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NY Auto Show: Ford and Top Hats

Posted by: David Kiley on March 21, 2008


Ford Motor Co. is amidst an overhaul of its global product development process to make it more efficient and cost effective. The 2009 Fiesta, for example, to be launched in Europe this Fall and in North America a year later, is on one common global platform with slightly different “top-hats” of sheet metal and trim.

The automaker is taking things a step further, report sources, with the next generation Ford Fusion and Mondeo (pictured above). The Mondeo is a sedan/wagon sold in Europe. It has been common knowledge that Ford plans to develop the cars commonly for the future. But this week, product planners and designers who wanted unique “top-hats” for the two cars got the news that the two will be the same car with the same hat.

The planners were over-ruled by CEO Alan Mulally and head marketer Jim Farley. The expected savings of doing the same car should be around $300 million to $450 million in costs.

Some are worried that the same car won’t fly in both markets. But that flies in the face of Mulally’s favorite benchmark, Toyota, which sells a global Corolla and Camry.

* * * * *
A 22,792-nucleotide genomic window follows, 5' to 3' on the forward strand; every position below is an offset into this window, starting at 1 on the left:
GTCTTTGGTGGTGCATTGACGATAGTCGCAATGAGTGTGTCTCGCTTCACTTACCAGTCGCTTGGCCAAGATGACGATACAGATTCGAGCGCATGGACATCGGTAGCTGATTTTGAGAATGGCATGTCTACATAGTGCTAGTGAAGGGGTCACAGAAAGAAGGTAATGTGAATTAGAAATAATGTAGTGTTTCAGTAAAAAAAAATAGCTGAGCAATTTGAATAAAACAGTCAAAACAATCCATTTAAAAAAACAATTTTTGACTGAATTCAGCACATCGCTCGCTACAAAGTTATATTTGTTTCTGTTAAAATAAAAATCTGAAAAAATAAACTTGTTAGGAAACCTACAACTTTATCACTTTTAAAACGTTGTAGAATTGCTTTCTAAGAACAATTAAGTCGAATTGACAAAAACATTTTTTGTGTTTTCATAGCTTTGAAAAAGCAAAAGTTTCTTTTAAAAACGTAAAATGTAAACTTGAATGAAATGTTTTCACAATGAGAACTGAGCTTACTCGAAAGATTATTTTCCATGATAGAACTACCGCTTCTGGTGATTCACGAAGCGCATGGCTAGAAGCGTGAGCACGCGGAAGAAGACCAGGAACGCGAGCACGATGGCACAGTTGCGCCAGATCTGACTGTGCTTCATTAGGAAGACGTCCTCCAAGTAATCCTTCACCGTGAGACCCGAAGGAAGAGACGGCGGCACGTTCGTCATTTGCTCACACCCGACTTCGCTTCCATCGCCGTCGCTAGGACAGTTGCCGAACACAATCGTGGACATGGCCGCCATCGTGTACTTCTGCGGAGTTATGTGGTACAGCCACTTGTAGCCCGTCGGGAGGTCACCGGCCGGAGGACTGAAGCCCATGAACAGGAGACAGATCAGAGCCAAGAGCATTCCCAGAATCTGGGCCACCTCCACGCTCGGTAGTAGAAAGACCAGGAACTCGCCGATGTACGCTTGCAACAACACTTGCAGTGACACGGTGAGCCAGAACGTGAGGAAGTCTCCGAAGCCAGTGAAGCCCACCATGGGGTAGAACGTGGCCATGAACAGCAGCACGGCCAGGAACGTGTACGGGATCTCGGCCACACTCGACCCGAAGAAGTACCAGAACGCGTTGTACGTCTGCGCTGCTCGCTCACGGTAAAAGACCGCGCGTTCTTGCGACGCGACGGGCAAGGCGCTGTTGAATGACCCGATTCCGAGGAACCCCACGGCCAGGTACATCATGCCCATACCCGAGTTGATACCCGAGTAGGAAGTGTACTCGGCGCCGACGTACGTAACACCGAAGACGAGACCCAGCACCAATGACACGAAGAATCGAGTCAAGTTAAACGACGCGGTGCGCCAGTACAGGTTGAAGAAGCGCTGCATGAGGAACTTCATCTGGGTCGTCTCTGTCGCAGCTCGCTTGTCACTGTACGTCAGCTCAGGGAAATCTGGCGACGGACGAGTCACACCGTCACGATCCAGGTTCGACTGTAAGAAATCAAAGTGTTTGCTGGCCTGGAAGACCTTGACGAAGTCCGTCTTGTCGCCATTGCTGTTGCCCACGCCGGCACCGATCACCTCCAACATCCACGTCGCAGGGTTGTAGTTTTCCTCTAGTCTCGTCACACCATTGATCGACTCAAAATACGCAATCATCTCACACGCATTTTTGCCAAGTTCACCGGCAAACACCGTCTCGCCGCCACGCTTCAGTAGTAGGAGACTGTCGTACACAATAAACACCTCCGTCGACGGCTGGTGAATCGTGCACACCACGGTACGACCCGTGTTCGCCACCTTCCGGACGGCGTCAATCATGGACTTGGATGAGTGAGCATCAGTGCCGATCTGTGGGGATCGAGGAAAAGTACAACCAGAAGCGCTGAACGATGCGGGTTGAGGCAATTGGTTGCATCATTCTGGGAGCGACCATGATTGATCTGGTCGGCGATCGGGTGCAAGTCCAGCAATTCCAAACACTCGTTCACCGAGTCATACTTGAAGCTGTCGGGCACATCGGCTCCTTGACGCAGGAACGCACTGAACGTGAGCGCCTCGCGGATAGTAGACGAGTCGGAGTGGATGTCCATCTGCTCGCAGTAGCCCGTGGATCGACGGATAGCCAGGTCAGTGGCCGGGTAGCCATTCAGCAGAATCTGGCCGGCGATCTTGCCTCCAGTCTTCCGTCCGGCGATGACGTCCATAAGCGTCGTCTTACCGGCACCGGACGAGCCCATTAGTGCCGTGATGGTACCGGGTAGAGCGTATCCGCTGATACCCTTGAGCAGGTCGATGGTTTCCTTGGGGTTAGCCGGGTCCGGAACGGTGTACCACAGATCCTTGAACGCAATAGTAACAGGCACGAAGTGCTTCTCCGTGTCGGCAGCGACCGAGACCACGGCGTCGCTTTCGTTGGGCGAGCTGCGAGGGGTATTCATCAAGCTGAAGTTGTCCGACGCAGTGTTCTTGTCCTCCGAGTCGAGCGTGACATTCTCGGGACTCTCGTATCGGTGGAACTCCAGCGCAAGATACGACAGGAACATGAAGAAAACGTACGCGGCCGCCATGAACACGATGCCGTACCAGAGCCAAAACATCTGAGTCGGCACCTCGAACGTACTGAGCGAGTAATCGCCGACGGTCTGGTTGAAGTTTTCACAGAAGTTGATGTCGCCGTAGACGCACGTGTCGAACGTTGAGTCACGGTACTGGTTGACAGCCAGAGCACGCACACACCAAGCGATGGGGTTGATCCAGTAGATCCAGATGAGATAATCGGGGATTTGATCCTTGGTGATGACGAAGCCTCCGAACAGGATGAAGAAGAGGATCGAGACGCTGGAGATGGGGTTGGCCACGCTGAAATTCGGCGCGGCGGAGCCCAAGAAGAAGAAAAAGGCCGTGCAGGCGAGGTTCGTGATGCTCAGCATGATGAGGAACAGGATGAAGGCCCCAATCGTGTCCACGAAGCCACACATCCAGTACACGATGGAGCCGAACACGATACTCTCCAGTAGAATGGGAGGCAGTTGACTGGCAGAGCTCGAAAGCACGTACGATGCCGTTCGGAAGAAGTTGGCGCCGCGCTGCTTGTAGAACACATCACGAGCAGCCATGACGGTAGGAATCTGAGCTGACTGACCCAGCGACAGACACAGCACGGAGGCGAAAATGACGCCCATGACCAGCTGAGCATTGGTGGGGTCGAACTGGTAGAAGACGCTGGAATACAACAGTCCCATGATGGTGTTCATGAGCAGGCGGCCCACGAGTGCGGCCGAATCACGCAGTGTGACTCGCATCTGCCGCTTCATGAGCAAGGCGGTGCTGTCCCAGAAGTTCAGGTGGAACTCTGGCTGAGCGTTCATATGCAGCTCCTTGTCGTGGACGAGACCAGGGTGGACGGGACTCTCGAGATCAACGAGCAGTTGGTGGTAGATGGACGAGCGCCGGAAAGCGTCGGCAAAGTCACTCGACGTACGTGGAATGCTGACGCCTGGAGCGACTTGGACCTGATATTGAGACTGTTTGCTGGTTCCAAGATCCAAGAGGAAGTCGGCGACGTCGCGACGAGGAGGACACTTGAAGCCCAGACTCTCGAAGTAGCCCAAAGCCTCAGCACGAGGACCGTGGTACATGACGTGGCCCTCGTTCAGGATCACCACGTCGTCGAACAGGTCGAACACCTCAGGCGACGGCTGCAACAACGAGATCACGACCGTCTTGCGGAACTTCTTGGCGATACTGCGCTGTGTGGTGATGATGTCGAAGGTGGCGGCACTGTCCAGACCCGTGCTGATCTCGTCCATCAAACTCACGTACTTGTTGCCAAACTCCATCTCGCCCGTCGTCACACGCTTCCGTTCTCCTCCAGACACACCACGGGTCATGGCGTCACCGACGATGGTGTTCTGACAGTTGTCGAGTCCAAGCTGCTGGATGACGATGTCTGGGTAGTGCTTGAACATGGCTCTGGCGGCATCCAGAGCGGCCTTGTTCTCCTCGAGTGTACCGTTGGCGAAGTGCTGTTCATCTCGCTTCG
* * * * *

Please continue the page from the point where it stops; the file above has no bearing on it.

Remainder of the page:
It will be interesting to see who leads on design and what the outcome will be. Ford Europe chief designer Martin Smith handled the design of the Mondeo, which is a considerably slicker design than the Fusion. While the Fusion is a respectable piece of work, it was made a bit softer and flabbier to meet the sensibilities that Ford designers feel its American buyers look for.

Reader Comments


March 21, 2008 4:41 PM

Alan Mulally should fire J.Mays (whose idea of originality begins and ends, ironically, with retro designs) and Peter Horbury (who, admittedly, did a good job at Volvo) and name Martin Smith boss of Ford Design globally. There! More cost savings and reduced redundancy, plus the entire Ford world gets to benefit from the attractive Ford of Europe designs. It's a no-brainer.

P.S. to Patrick Schiavone, Ford's chief truck designer: I think you tried too hard with the F-150's redesign. There's a place for "elegance" in the truck world as well as "toughness".


March 21, 2008 5:27 PM

Yet another handsome car the Europeans get. I hope the hat and other exterior changes don't screw this one up! Ford has a long-standing record for its poor taste and cheapening of its vehicles. This costs sales that ads and slogans cannot compensate for. Word of mouth is a very positive selling tool. Just consider what it has done over the years for Toyota and Honda, Mazda as well. Even that crackpot blogger, Whozitts, bitching and whining about SLUDGE formation in the engines of certain Toyotas and Lexus cars has become naught but a laughing stock, not Toyota. Good thing for him his campaigns have been for free or he would be out some bucks, and all the nothing.